Third, outsourcing job training to prospective employees has to stop. “Hit the ground running” is a metaphor drawn from images of troops dropped into combat from helicopters, but business leaders whose strategic horizons rarely extend beyond the next quarter have to close their copies of Sun Tzu and stop thinking of employees as conscripts. At these prices, youth will eventually not enlist. When that happens, business throughout America will go into a death spiral. Who will be buying the goods and services when an entire generation is already so underwater no one can borrow to buy houses and cars? Before we demand that youth borrow tens of thousands of dollars to mold themselves to a vision that business itself will discard in a heartbeat, and before telling laid-off employees to “retool,” let’s see the return of ad that read, “College grad wanted. Will train.”

Another productive college grad.

Another productive college grad.

Fourth, scrub campuses clean of cruise ship personnel, those pleasant folks who for 10 months each year deliver non-teaching services to students. They account for more payroll than all teachers. Can’t a campus go forward without offices devoted to diversity, racial and ethnic education, and the rest of the panoply of politically correct educational goals with no cognate in the real world? Can an academic year pass without barbecues, fairs, or Frisbee competitions?No wonder kids are lured into majoring in Women’s Studies or Conflict Resolution: they’ve gotten the notion that such careers exist.

Finally, for those of us who demand American employees be competitive and fear they are not, consider the long view on American education. Literacy meant mandatory education through 6th grade, then 10th grade, then 12th grade. Do we have the vision to acknowledge that American prosperity and security at this time requires a population that can access education through the 14th grade? Are we brave enough to say it? — education is an entitlement because it promotes a public, widespread good.

The question is not whether we can afford it, but whether we can continue to pretend that we cannot.


In Business, Finance, Wall Street, Wall Street Journal on February 27, 2014 at 7:18 pm

buccaneerDollar$ readers know that Buccaneers are CEOs and other business leaders who freely roam the financial seas looting and plundering.
Like any good pirate, a CEO knows that rules are for other people.

According to today’s Wall Street Journal, “Last year, 542 companies said they determine compensation using financial measurements that differ from U.S. accounting standards.”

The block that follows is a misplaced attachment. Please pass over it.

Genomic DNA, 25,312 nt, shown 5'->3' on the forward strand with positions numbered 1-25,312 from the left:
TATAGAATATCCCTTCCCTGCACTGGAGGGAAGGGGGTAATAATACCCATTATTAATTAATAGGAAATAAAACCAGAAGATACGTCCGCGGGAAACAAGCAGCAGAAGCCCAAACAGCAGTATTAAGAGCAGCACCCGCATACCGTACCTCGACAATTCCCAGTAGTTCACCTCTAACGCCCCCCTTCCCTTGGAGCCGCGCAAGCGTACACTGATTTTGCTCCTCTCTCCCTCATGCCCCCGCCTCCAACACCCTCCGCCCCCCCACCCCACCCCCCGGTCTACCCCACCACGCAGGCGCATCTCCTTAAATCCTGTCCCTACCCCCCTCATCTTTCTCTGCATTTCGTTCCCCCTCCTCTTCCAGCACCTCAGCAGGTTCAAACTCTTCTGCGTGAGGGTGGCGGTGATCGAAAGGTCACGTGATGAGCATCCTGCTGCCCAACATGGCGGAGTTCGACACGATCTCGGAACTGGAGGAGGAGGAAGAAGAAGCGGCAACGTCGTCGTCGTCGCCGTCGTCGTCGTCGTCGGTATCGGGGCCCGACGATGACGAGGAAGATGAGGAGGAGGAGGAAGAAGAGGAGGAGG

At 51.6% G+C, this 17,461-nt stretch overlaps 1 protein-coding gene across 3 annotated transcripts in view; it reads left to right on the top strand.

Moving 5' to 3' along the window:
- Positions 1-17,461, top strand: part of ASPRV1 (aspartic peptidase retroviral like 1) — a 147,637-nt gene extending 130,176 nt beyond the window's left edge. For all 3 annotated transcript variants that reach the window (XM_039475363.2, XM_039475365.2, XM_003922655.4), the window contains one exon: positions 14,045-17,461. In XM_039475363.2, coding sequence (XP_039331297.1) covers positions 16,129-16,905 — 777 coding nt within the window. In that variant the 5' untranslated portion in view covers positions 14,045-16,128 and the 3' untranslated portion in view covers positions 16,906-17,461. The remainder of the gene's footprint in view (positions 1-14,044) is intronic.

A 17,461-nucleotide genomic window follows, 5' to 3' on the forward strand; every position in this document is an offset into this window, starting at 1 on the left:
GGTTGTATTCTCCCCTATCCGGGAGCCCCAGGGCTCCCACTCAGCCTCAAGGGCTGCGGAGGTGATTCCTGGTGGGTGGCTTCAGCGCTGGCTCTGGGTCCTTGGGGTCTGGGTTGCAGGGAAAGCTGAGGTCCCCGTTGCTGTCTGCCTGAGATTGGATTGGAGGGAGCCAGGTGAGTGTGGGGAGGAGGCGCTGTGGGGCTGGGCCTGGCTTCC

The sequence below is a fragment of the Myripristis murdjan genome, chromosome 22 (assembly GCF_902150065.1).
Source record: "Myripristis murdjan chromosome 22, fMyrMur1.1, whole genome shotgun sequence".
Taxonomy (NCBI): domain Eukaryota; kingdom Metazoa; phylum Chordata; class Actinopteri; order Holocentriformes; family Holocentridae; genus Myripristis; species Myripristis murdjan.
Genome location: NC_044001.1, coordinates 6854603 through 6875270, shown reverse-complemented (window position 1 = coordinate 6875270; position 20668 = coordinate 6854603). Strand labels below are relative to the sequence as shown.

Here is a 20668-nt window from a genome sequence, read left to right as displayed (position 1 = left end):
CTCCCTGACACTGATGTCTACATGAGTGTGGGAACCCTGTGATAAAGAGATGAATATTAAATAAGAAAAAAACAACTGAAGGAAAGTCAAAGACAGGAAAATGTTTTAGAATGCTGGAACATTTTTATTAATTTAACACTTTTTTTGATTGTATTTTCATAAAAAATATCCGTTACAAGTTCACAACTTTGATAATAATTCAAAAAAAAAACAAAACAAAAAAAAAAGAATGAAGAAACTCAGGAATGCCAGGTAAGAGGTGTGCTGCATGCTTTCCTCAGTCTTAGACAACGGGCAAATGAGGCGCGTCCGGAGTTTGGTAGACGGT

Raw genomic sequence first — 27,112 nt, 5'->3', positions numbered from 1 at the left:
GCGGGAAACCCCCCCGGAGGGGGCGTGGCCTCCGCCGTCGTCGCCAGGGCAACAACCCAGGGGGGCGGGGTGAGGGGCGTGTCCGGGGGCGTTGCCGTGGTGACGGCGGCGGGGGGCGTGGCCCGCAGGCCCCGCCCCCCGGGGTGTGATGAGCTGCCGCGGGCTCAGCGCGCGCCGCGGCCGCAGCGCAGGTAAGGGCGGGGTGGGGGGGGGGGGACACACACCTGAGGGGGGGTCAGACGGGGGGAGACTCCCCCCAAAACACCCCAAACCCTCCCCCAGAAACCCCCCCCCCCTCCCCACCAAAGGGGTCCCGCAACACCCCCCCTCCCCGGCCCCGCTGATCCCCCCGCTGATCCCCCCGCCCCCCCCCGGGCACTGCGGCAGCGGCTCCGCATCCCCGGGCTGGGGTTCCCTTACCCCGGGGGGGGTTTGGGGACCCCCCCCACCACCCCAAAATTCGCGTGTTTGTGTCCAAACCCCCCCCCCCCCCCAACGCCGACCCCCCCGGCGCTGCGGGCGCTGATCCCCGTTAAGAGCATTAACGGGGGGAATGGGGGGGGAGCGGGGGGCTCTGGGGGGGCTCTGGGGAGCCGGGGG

Why would anyone do that?

Bigger bonuses for top management, imbecile! Strip out operating costs and losses, and your company looks terrific–give yourself a few million of shareholder money!


Ah, to be  a Buccaneer on the high seas with a chest of ill-gotten booty!

General Accepted Accounting Principles (GAAP)???!!!!


Karl Rove and the Walking Dead

In Economics, Economy, Rupert Murdoch, Wall Street Journal on February 16, 2013 at 12:27 pm
Karl Christian Rogue

Karl Rogue
No one knows what he was measuring.

Will someone please give Karl Rove a moment of clarity so he can finally grasp that his party lost?

Sorry, Karl, the bus left the station and you were not on it. Maybe you need new meds?  I offer the suggestion in friendship. Look around–you are in an office: that’s not the West Wing.

You have to stop practicing Zombie Politics.  Your ideas may be animated, but they are soulless, staggering, and only frighten children.

Rove and other Republican-hangers-on had a fair run for a generation, it is true. The Weasel Right waged successful class warfare by cooking up a stew of ideologies that garnered enough votes to elect a Parade of Stooges of the Rich able to parrot notions such as Trickle Down Economics without blushing.

Never mind that figures showed that the rich were getting richer, the poor poorer, and the heralded marginal investment that would be the engine of growth never materialized.

Cheek by jowl, the Christian Right, which might have been expected to heed Jesus Christ and engage in charity toward the poor and the weak, had been ushered into bed with the Weasel Right. The unnatural pairing saw a host of social issues that have nothing to do with social policy in a republic like ours become the bedrock of the Weasel Right coalition. Citizens know those issues were wearing thin.

Terrified of the Military

Weasel masquerading as a Mongoose

Lightning did not smite San Francisco, New York, Massachusetts, or other places that practiced tolerance and legalized same sex marriages. Americans lost no sleep worrying about the nice couple down the block who were  quietly committing sodomy in the privacy of their homes. Calls for smaller government rang more and more hollow beside calls for big government intervention in the bedrooms of Citizens.

If we cannot govern banks, at least we can monitor the uterus of a teenage girl in East St. Louis, right Karl?

For a professional weasel-apologist, there is no greater trauma than learning that the electorate is no longer buying last year’s bullcrap. Being a weasel-hanger-on is bad enough, but being a weasel with nothing to sell is a kind of death we would not wish on a zombie.